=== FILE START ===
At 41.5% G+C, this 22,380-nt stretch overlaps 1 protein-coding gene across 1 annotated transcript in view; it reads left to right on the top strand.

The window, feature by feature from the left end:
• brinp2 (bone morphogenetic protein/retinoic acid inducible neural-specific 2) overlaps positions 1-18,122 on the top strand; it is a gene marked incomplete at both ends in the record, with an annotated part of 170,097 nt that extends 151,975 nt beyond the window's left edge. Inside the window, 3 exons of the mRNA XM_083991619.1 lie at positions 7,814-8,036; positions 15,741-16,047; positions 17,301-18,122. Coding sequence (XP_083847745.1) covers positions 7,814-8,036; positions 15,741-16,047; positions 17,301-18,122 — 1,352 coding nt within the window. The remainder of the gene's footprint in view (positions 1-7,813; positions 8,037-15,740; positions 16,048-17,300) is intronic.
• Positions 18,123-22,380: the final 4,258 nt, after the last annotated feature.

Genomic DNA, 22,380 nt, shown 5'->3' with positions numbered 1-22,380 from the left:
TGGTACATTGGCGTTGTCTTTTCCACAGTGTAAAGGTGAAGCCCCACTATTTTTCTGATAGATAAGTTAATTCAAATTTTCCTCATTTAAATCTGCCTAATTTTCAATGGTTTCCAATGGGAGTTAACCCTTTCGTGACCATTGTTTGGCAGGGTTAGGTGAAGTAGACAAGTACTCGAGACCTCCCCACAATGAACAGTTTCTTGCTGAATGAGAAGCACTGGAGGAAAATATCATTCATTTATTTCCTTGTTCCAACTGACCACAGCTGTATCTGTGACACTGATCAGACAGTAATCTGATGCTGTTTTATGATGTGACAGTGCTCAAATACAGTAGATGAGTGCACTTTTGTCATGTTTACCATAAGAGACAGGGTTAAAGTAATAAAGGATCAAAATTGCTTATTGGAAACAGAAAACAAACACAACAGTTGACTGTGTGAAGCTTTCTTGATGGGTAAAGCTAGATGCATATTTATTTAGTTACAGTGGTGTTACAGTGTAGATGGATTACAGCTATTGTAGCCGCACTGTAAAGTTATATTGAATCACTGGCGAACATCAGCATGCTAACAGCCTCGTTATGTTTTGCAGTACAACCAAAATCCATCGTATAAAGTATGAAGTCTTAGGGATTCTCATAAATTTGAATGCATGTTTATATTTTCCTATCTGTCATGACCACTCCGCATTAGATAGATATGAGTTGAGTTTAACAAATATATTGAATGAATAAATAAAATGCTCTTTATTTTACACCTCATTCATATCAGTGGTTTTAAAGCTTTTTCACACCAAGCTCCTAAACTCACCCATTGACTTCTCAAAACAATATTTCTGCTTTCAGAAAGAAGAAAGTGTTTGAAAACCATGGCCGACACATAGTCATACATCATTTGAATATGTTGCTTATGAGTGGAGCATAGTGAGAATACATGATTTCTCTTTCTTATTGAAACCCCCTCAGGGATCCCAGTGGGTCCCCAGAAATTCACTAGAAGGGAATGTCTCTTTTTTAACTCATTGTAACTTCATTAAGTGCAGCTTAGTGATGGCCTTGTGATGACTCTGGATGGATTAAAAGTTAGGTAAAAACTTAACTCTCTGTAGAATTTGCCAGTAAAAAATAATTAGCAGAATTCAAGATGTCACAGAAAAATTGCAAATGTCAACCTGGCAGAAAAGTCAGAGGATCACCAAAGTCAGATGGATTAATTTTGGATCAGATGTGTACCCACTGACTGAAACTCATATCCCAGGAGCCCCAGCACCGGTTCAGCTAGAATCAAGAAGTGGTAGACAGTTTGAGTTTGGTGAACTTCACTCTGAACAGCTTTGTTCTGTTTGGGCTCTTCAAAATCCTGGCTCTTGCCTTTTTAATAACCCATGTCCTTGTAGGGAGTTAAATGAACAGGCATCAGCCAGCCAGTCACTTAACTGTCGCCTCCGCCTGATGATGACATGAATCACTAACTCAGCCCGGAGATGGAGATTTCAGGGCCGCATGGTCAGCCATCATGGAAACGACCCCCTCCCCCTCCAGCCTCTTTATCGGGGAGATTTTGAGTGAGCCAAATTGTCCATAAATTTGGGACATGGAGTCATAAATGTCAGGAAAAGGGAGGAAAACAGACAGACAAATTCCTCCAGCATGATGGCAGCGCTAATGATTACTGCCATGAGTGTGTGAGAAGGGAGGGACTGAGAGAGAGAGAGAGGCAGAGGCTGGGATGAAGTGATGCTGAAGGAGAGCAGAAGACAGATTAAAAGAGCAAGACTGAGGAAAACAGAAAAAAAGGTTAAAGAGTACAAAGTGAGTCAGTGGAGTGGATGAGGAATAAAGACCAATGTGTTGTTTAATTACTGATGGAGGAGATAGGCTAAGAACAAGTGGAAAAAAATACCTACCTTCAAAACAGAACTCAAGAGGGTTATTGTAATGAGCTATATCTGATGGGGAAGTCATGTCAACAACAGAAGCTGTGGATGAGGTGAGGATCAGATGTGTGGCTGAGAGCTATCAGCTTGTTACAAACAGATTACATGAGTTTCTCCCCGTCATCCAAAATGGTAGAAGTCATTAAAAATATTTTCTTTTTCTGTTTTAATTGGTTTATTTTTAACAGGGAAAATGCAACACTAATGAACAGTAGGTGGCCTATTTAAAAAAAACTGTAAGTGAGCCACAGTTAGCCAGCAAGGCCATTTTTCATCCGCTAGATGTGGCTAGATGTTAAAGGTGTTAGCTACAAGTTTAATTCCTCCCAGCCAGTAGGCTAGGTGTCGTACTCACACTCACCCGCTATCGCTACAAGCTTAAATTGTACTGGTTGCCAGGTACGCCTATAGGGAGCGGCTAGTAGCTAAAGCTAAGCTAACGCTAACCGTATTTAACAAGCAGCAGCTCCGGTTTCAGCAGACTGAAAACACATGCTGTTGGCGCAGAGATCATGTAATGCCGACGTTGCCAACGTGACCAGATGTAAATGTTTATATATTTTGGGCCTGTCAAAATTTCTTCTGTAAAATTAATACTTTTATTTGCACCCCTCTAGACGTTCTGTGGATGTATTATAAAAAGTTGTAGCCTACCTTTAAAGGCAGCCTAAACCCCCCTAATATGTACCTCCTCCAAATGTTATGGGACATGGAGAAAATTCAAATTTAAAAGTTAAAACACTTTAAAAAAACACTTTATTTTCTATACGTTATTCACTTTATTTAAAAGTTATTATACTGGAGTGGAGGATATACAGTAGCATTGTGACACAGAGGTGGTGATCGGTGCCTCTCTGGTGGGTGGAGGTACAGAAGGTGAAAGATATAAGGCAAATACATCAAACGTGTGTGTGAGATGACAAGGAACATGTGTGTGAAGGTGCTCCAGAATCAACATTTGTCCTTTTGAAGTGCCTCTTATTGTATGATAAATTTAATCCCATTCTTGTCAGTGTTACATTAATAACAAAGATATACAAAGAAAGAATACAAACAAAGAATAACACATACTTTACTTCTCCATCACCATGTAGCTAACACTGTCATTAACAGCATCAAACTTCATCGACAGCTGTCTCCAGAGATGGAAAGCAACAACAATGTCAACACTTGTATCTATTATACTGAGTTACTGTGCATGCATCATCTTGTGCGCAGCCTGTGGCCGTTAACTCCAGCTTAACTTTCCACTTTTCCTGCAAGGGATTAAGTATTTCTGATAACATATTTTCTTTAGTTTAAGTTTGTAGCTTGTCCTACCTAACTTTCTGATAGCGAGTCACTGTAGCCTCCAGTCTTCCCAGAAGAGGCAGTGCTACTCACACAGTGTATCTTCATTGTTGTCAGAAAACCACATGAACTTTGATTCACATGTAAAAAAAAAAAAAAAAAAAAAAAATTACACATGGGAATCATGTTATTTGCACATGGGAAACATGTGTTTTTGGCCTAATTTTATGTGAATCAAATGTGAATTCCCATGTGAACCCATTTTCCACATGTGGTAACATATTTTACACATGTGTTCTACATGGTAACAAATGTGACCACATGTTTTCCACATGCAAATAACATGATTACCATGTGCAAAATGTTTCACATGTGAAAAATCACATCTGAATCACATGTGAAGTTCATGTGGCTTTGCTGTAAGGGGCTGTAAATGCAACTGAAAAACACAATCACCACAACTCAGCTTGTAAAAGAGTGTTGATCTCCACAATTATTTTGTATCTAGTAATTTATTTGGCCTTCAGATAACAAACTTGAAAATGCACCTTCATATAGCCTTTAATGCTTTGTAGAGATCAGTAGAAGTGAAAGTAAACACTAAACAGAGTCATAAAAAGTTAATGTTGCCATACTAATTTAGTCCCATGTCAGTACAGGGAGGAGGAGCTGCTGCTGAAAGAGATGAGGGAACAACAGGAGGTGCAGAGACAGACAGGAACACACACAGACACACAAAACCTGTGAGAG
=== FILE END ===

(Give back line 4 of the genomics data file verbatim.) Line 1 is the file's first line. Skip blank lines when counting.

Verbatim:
• Positions 18,123-22,380: the final 4,258 nt, after the last annotated feature.